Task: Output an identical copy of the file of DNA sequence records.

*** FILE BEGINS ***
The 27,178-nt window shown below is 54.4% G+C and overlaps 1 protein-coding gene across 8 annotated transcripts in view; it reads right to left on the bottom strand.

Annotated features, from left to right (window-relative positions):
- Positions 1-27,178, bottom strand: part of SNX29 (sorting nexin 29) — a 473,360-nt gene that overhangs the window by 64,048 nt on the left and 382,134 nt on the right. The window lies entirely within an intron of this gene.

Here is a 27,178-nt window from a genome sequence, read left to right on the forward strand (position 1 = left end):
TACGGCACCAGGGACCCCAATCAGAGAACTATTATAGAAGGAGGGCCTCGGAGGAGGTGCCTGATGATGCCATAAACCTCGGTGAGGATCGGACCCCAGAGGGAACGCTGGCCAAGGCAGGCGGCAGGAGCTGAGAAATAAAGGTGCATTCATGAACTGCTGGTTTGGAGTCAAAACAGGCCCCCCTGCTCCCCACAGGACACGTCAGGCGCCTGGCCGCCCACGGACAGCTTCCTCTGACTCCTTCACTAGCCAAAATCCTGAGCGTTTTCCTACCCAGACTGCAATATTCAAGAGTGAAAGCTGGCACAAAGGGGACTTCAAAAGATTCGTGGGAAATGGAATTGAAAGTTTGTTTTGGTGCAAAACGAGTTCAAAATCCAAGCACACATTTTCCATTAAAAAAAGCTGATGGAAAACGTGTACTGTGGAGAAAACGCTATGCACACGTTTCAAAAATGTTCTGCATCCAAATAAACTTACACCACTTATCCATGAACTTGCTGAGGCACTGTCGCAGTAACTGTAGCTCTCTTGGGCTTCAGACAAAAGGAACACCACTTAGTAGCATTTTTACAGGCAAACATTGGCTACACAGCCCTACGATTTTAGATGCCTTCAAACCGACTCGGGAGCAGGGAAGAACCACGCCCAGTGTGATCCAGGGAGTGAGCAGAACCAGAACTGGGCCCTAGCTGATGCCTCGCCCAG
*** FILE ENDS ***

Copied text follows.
The 27,178-nt window shown below is 54.4% G+C and overlaps 1 protein-coding gene across 8 annotated transcripts in view; it reads right to left on the bottom strand.

Annotated features, from left to right (window-relative positions):
- Positions 1-27,178, bottom strand: part of SNX29 (sorting nexin 29) — a 473,360-nt gene that overhangs the window by 64,048 nt on the left and 382,134 nt on the right. The window lies entirely within an intron of this gene.

Here is a 27,178-nt window from a genome sequence, read left to right on the forward strand (position 1 = left end):
TACGGCACCAGGGACCCCAATCAGAGAACTATTATAGAAGGAGGGCCTCGGAGGAGGTGCCTGATGATGCCATAAACCTCGGTGAGGATCGGACCCCAGAGGGAACGCTGGCCAAGGCAGGCGGCAGGAGCTGAGAAATAAAGGTGCATTCATGAACTGCTGGTTTGGAGTCAAAACAGGCCCCCCTGCTCCCCACAGGACACGTCAGGCGCCTGGCCGCCCACGGACAGCTTCCTCTGACTCCTTCACTAGCCAAAATCCTGAGCGTTTTCCTACCCAGACTGCAATATTCAAGAGTGAAAGCTGGCACAAAGGGGACTTCAAAAGATTCGTGGGAAATGGAATTGAAAGTTTGTTTTGGTGCAAAACGAGTTCAAAATCCAAGCACACATTTTCCATTAAAAAAAGCTGATGGAAAACGTGTACTGTGGAGAAAACGCTATGCACACGTTTCAAAAATGTTCTGCATCCAAATAAACTTACACCACTTATCCATGAACTTGCTGAGGCACTGTCGCAGTAACTGTAGCTCTCTTGGGCTTCAGACAAAAGGAACACCACTTAGTAGCATTTTTACAGGCAAACATTGGCTACACAGCCCTACGATTTTAGATGCCTTCAAACCGACTCGGGAGCAGGGAAGAACCACGCCCAGTGTGATCCAGGGAGTGAGCAGAACCAGAACTGGGCCCTAGCTGATGCCTCGCCCAG